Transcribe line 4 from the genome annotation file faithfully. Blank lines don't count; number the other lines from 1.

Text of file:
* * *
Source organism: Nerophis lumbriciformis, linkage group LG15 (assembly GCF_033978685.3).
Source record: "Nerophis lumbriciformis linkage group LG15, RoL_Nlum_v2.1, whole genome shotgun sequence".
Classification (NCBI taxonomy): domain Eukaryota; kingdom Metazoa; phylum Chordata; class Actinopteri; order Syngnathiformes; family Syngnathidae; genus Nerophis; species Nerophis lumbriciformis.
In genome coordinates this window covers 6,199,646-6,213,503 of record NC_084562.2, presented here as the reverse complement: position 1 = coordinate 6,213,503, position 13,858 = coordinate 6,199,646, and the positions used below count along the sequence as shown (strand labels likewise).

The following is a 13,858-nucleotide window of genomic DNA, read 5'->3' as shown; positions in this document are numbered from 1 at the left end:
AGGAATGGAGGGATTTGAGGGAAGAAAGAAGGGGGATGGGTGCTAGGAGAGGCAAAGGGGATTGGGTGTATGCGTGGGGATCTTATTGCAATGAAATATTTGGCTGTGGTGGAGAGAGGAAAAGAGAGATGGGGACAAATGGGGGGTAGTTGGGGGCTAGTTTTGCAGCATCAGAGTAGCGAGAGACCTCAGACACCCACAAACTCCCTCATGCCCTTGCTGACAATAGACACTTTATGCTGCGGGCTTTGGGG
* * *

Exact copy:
In genome coordinates this window covers 6,199,646-6,213,503 of record NC_084562.2, presented here as the reverse complement: position 1 = coordinate 6,213,503, position 13,858 = coordinate 6,199,646, and the positions used below count along the sequence as shown (strand labels likewise).